Any computer in the world can be hacked. Not a single computer, be it a personal computer in your home or a workstation of the director of the CIA in his office, can be completely protected from cyber penetration. Despite all the talk about cyber defense and the billions of dollars allocated to improving security in the public and private sectors (only the Pentagon allocated 2012 billion dollars in the 3,2 year), the PIN of your bank account and secret documents in President Obama’s computer remain vulnerable. The main difference between these objects is the number of people with the necessary skills, time and money to defeat these potential targets.
There is a common misconception that you can ensure perfect cybersecurity if you invest in the protection of sufficient funds and reasonably use access restriction procedures. The harsh truth is that we live in an era of superiority of offensive potential in cyber attacks. For example, experts who test the stability of a computer system in our country say in private conversations that they successfully crack it in 99 percent of cases, and that the remaining amount of time and money is decisive in the remaining 1 percent. There was such a famous and rather controversial principle of the air force: "the bomber always breaks through." The sobering fact of the present state of cyber security is that "a hacker will always break through." And in the foreseeable future, a cyber attack will have no equal.
According to some reports, one of our most protected national secrets - advanced technology for the multipurpose F-35 stealth bomber may have already been stolen by hackers from China. Available data show that they did not overcome the Pentagon’s defense, but extracted information through the penetration of nine defense contractors into computers at once. As a result, we can spend hundreds of billions of dollars and put the future of our air force on a plane, the drawings of which our opponents have apparently already stolen.
A defense contractor should be a highly protected target that is most likely impossible to crack. Unfortunately, the number of companies that cyberspies have successfully penetrated is alarming. BAE Systems, Verisign, Citi, Booz Allen, Google and NASDAQ topped the list of victims, and all this only in the past two years. And since most companies and government agencies are silent about successful cyber attacks, the true number of victims is probably much higher.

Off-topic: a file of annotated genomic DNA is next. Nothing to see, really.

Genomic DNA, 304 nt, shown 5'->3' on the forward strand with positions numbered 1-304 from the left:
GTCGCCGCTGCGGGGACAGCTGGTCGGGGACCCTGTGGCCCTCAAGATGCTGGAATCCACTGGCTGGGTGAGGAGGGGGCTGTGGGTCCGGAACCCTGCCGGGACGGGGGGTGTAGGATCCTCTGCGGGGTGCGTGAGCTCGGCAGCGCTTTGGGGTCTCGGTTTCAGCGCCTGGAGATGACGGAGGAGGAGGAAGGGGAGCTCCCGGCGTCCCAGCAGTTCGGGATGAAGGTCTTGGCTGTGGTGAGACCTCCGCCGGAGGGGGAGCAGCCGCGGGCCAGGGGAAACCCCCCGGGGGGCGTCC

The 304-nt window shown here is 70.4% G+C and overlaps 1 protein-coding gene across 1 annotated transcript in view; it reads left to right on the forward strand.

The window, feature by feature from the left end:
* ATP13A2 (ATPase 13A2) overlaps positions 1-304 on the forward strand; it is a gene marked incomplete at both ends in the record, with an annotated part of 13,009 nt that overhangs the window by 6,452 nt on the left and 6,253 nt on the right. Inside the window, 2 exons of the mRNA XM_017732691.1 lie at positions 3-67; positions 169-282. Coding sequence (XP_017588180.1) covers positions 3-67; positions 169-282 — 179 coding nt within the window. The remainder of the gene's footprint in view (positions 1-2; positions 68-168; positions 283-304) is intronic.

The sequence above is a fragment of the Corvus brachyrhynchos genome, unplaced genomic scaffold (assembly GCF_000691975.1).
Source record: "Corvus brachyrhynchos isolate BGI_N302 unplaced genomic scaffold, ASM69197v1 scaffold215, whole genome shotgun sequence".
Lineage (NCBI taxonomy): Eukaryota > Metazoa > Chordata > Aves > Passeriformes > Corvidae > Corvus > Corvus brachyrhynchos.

The recent disclosure of details of the origin of Stuxnet and its penetration into the highly secure Iranian nuclear center in Natanz provides a clear example of the current superiority of offensive cyber operations. The US examples mentioned above should also serve as a sobering reminder that Iran is not the only country whose sophisticated cyber defense system is vulnerable to a well-equipped and highly motivated state opponent.
In the light of this state of affairs, does cyber defense make any sense at all? Yes, cyber defense, even if it cannot provide us with absolute security, plays an important role. According to information from Verizon, 96 percent of hacks are successful due to the fact that poor protection makes penetration very easy. In fact, most cyber threats create low-level bots, Internet probes that have flooded the Internet in search of promising objects. As President Obama warned recently, too many companies are poorly protected, and some are deprived of “even the most basic protection: a good password. It endangers our public and national security. ” Improving security will improve the degree of reflection of such primitive attacks, freeing up time for defenders to focus on more sophisticated threats to their expensive assets.
Such attention to basic security will reduce the number of successful cyber-attackers from millions of smart hackers to a handful of suspects with the resources and desire to attack cyber-resistant systems. The stronger the defense, the more money, time and skills needed to overcome it.
Politicians must understand the difference: absolute cyber security is a myth, but cyber resistance is achievable and useful.